The american paras did somewhat better than the brits. but also falied to cappture their main objectives, so Operation Market Garden was more or less doomed from the start.

 

The one ultemately responsible for this fiasco must be Montgommery, who did all he could to push Eisenhower to launch the operation, and for completely ignoring noumerous reports from the Dutch resistance on the Germans strength in the area, cause he wanted to win a cuick victory so "his" army could be the first allied unit to enter German soil and, after finishing off the Ruhr pocket, charge right towards Berlin.

Edited by LeoTanker
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The one ultemately responsible for this fiasco must be Montgommery, who did all he could to push Eisenhower to launch the operation, and for completely ignoring noumerous reports from the Dutch resistance on the Germans strength in the area, cause he wanted to win a cuick victory so "his" army could be the first allied unit to enter German soil and, after finishing off the Ruhr pocket, charge right towards Berlin.

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Crap!!! When you look at how close it went to succeeding, and the balls up that Browning and others made of the planning and execution of the operation by their 1st Airborne Army, there is no way it can be laid at Montgomery's door.

Lots of people want to have their cake and eat it over their criticism of Montgomery - either he was too slow and cautious or he was over reaching with Market Garden. They ignore that for a lot of the time Montgomery didn't, with very good reason, trust his armoured commanders, and when he did he turned them loose. With MG he believed that a risky operation was doable because he supposedly had competent people running 1stAA. If Matt Ridgway had had the command it would have come off.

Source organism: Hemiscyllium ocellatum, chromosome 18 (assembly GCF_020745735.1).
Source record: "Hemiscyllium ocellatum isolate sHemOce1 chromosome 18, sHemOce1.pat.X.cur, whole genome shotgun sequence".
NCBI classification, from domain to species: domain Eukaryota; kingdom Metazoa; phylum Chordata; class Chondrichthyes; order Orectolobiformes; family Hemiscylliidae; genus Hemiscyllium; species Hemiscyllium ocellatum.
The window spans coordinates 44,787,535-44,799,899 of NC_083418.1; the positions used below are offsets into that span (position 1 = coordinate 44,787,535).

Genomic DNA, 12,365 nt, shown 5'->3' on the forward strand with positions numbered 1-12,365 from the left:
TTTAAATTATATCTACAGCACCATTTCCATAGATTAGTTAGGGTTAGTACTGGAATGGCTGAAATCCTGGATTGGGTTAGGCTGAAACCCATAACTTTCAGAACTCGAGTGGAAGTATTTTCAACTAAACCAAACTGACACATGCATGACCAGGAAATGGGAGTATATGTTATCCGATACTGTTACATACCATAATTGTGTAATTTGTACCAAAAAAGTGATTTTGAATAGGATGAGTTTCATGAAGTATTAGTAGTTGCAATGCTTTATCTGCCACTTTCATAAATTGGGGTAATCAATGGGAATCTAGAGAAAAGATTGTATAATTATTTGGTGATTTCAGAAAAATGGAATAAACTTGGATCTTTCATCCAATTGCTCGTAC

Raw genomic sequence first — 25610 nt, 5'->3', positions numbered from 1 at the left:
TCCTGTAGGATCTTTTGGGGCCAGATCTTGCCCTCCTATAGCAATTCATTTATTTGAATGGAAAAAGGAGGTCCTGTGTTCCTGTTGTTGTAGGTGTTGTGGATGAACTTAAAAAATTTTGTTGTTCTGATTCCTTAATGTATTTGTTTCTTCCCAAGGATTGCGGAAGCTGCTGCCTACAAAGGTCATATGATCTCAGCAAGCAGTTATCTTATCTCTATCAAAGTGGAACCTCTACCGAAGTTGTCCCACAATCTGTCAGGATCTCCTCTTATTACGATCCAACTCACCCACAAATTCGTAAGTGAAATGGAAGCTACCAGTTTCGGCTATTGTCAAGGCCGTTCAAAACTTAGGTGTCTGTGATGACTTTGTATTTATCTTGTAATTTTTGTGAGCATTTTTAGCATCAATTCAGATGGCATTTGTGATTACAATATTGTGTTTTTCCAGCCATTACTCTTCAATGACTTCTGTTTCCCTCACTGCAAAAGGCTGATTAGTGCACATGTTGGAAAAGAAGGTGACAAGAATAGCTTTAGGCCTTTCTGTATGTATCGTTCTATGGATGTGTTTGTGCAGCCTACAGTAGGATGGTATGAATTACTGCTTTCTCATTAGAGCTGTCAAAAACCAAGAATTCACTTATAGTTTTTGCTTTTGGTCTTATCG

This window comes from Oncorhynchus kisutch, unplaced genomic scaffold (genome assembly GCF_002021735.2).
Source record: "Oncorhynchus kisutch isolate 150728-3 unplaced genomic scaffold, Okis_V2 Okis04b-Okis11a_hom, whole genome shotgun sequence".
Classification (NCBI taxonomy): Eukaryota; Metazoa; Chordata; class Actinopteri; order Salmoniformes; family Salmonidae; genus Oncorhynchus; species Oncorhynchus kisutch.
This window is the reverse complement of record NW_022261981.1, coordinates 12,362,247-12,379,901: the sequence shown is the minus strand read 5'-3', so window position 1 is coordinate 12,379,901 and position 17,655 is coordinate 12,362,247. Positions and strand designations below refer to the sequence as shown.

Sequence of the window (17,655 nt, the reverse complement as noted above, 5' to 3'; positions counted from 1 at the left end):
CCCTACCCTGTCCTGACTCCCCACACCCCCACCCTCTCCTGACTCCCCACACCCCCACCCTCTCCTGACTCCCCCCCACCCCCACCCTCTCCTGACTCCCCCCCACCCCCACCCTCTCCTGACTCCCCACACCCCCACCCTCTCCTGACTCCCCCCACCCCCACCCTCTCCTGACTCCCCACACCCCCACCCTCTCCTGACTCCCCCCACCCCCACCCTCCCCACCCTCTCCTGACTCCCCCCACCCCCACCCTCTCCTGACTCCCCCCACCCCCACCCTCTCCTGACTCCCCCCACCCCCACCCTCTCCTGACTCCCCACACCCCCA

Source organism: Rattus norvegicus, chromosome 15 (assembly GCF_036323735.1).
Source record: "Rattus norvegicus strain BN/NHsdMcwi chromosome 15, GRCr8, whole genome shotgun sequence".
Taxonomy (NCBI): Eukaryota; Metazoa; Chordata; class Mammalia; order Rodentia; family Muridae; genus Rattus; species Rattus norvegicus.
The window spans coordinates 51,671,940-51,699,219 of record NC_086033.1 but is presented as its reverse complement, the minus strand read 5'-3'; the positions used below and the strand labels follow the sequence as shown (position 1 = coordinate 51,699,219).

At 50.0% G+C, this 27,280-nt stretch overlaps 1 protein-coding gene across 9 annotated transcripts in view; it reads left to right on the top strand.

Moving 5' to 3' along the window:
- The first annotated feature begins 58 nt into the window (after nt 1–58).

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Must have been a slow news day at the Scotsman, and it conforms to their usual (low) standard of accuracy. The idea that it was down to radios was disproved in 1984 by a signaller who was there, and the radios had little to do with the resupply problems. There were no "Nazi Panzer Divisions" and 1st Airborne Division blew it long before XXX Corps were due to relieve them, in the first twelve hours of the op. I've never heard of Laurie Milner, and his comments as quoted suggest he is far from an expert. They did no scouring for the best troops before the operation, and he is just repeating hoary old chestnuts that have been proven to be not the case. They had the guys messing about with the radios and the geological "evidence" on a TV docu I was given a preview tape of last year and they provided nothing new at all; the radio stuff merely reiterated Louis Golden's book from 1984, and the geological evidence was drawn from a very small area near one of the bridges and thus explains nothing. I assume this article is a trailer for that programme. The TV folk contacted me before they made it to run their "evidence" past me, and I don't think they were overly impressed as I never heard back. Having seen it I can see why, as it is the absolute worst documentary I have yet had the misfortune to see on Market Garden.

 

all the best

 

BillB

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1)The paras radio equipement didn´t work, so they couldnt comunicate with HQ... no chanse of calling in backupps or reciveing supplies etc..